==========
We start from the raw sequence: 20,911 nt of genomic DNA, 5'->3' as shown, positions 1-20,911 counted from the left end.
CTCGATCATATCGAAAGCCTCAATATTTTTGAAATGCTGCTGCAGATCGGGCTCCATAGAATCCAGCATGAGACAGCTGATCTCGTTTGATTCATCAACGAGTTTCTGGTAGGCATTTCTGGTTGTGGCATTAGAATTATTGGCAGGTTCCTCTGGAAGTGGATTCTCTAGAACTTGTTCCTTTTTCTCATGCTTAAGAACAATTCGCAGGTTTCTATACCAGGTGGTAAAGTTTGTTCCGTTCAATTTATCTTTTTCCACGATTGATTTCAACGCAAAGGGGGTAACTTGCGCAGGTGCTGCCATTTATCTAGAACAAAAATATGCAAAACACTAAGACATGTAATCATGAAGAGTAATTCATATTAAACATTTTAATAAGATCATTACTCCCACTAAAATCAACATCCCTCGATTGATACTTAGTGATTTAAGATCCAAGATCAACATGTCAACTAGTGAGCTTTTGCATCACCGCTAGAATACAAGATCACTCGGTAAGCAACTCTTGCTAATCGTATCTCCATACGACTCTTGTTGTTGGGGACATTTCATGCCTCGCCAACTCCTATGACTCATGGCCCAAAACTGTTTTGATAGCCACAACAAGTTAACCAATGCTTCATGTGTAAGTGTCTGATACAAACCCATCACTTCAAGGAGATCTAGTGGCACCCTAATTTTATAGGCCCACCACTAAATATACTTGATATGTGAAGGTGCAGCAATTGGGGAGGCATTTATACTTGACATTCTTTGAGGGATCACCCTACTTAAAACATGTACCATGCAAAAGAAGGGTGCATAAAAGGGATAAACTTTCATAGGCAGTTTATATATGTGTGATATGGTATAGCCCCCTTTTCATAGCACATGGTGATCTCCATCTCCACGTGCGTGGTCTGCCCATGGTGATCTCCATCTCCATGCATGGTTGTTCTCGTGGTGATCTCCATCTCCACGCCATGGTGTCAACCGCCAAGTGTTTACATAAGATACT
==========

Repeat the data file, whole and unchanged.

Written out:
We start from the raw sequence: 20,911 nt of genomic DNA, 5'->3' as shown, positions 1-20,911 counted from the left end.
CTCGATCATATCGAAAGCCTCAATATTTTTGAAATGCTGCTGCAGATCGGGCTCCATAGAATCCAGCATGAGACAGCTGATCTCGTTTGATTCATCAACGAGTTTCTGGTAGGCATTTCTGGTTGTGGCATTAGAATTATTGGCAGGTTCCTCTGGAAGTGGATTCTCTAGAACTTGTTCCTTTTTCTCATGCTTAAGAACAATTCGCAGGTTTCTATACCAGGTGGTAAAGTTTGTTCCGTTCAATTTATCTTTTTCCACGATTGATTTCAACGCAAAGGGGGTAACTTGCGCAGGTGCTGCCATTTATCTAGAACAAAAATATGCAAAACACTAAGACATGTAATCATGAAGAGTAATTCATATTAAACATTTTAATAAGATCATTACTCCCACTAAAATCAACATCCCTCGATTGATACTTAGTGATTTAAGATCCAAGATCAACATGTCAACTAGTGAGCTTTTGCATCACCGCTAGAATACAAGATCACTCGGTAAGCAACTCTTGCTAATCGTATCTCCATACGACTCTTGTTGTTGGGGACATTTCATGCCTCGCCAACTCCTATGACTCATGGCCCAAAACTGTTTTGATAGCCACAACAAGTTAACCAATGCTTCATGTGTAAGTGTCTGATACAAACCCATCACTTCAAGGAGATCTAGTGGCACCCTAATTTTATAGGCCCACCACTAAATATACTTGATATGTGAAGGTGCAGCAATTGGGGAGGCATTTATACTTGACATTCTTTGAGGGATCACCCTACTTAAAACATGTACCATGCAAAAGAAGGGTGCATAAAAGGGATAAACTTTCATAGGCAGTTTATATATGTGTGATATGGTATAGCCCCCTTTTCATAGCACATGGTGATCTCCATCTCCACGTGCGTGGTCTGCCCATGGTGATCTCCATCTCCATGCATGGTTGTTCTCGTGGTGATCTCCATCTCCACGCCATGGTGTCAACCGCCAAGTGTTTACATAAGATACT